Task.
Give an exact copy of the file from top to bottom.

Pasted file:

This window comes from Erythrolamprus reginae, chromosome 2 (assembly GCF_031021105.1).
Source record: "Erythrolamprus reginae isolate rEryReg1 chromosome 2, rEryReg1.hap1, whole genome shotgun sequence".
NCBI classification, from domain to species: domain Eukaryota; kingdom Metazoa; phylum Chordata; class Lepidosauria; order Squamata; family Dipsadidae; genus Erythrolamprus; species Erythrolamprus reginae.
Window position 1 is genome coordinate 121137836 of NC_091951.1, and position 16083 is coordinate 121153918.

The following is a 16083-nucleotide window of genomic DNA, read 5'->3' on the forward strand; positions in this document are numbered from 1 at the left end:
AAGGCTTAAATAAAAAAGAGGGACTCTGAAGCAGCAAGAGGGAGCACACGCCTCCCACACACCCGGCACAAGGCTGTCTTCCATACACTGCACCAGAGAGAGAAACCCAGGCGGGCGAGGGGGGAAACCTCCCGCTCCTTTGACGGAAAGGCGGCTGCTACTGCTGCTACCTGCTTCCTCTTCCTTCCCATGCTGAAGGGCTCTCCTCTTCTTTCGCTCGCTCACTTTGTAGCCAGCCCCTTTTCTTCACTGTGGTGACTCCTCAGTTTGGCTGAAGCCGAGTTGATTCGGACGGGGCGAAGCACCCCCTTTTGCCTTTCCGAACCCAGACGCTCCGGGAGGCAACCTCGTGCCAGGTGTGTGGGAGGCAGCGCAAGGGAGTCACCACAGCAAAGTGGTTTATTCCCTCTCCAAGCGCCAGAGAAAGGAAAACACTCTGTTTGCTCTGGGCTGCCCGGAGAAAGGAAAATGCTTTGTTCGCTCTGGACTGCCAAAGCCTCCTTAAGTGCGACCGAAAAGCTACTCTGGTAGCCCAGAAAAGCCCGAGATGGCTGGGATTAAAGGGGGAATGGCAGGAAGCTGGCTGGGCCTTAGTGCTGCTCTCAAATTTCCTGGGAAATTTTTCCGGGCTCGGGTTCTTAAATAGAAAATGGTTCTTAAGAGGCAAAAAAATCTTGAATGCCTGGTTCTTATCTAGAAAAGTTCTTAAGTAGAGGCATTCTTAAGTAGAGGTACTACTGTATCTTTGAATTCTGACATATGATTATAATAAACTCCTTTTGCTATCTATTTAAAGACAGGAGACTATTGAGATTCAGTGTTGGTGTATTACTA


This window comes from Erythrolamprus reginae, chromosome 2 (assembly GCF_031021105.1).
Source record: "Erythrolamprus reginae isolate rEryReg1 chromosome 2, rEryReg1.hap1, whole genome shotgun sequence".
NCBI classification, from domain to species: domain Eukaryota; kingdom Metazoa; phylum Chordata; class Lepidosauria; order Squamata; family Dipsadidae; genus Erythrolamprus; species Erythrolamprus reginae.
Window position 1 is genome coordinate 121137836 of NC_091951.1, and position 16083 is coordinate 121153918.

The following is a 16083-nucleotide window of genomic DNA, read 5'->3' on the forward strand; positions in this document are numbered from 1 at the left end:
AAGGCTTAAATAAAAAAGAGGGACTCTGAAGCAGCAAGAGGGAGCACACGCCTCCCACACACCCGGCACAAGGCTGTCTTCCATACACTGCACCAGAGAGAGAAACCCAGGCGGGCGAGGGGGGAAACCTCCCGCTCCTTTGACGGAAAGGCGGCTGCTACTGCTGCTACCTGCTTCCTCTTCCTTCCCATGCTGAAGGGCTCTCCTCTTCTTTCGCTCGCTCACTTTGTAGCCAGCCCCTTTTCTTCACTGTGGTGACTCCTCAGTTTGGCTGAAGCCGAGTTGATTCGGACGGGGCGAAGCACCCCCTTTTGCCTTTCCGAACCCAGACGCTCCGGGAGGCAACCTCGTGCCAGGTGTGTGGGAGGCAGCGCAAGGGAGTCACCACAGCAAAGTGGTTTATTCCCTCTCCAAGCGCCAGAGAAAGGAAAACACTCTGTTTGCTCTGGGCTGCCCGGAGAAAGGAAAATGCTTTGTTCGCTCTGGACTGCCAAAGCCTCCTTAAGTGCGACCGAAAAGCTACTCTGGTAGCCCAGAAAAGCCCGAGATGGCTGGGATTAAAGGGGGAATGGCAGGAAGCTGGCTGGGCCTTAGTGCTGCTCTCAAATTTCCTGGGAAATTTTTCCGGGCTCGGGTTCTTAAATAGAAAATGGTTCTTAAGAGGCAAAAAAATCTTGAATGCCTGGTTCTTATCTAGAAAAGTTCTTAAGTAGAGGCATTCTTAAGTAGAGGTACTACTGTATCTTTGAATTCTGACATATGATTATAATAAACTCCTTTTGCTATCTATTTAAAGACAGGAGACTATTGAGATTCAGTGTTGGTGTATTACTA